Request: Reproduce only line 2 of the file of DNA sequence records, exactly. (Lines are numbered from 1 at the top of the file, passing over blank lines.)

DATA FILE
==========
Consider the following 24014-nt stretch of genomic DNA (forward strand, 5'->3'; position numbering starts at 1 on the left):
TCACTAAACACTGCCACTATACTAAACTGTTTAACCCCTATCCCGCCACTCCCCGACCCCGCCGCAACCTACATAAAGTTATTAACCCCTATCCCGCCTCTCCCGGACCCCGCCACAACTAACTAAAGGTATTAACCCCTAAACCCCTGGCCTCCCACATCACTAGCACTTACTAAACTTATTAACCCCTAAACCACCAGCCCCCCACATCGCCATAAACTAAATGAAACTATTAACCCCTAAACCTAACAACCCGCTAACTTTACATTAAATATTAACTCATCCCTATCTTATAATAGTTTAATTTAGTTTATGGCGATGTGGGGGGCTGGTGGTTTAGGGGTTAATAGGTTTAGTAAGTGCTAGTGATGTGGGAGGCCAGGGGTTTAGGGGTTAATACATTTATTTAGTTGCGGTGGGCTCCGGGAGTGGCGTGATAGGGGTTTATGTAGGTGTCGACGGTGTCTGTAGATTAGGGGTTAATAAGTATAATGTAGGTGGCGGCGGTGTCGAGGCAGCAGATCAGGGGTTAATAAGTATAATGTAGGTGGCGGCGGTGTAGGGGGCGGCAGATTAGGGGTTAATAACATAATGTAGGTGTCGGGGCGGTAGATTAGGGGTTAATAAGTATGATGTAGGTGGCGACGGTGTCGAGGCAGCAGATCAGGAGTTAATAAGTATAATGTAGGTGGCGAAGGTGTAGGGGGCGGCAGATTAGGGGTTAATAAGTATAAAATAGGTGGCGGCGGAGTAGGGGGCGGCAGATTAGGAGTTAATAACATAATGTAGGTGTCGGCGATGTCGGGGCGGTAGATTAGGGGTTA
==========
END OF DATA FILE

TCACTAAACACTGCCACTATACTAAACTGTTTAACCCCTATCCCGCCACTCCCCGACCCCGCCGCAACCTACATAAAGTTATTAACCCCTATCCCGCCTCTCCCGGACCCCGCCACAACTAACTAAAGGTATTAACCCCTAAACCCCTGGCCTCCCACATCACTAGCACTTACTAAACTTATTAACCCCTAAACCACCAGCCCCCCACATCGCCATAAACTAAATGAAACTATTAACCCCTAAACCTAACAACCCGCTAACTTTACATTAAATATTAACTCATCCCTATCTTATAATAGTTTAATTTAGTTTATGGCGATGTGGGGGGCTGGTGGTTTAGGGGTTAATAGGTTTAGTAAGTGCTAGTGATGTGGGAGGCCAGGGGTTTAGGGGTTAATACATTTATTTAGTTGCGGTGGGCTCCGGGAGTGGCGTGATAGGGGTTTATGTAGGTGTCGACGGTGTCTGTAGATTAGGGGTTAATAAGTATAATGTAGGTGGCGGCGGTGTCGAGGCAGCAGATCAGGGGTTAATAAGTATAATGTAGGTGGCGGCGGTGTAGGGGGCGGCAGATTAGGGGTTAATAACATAATGTAGGTGTCGGGGCGGTAGATTAGGGGTTAATAAGTATGATGTAGGTGGCGACGGTGTCGAGGCAGCAGATCAGGAGTTAATAAGTATAATGTAGGTGGCGAAGGTGTAGGGGGCGGCAGATTAGGGGTTAATAAGTATAAAATAGGTGGCGGCGGAGTAGGGGGCGGCAGATTAGGAGTTAATAACATAATGTAGGTGTCGGCGATGTCGGGGCGGTAGATTAGGGGTTA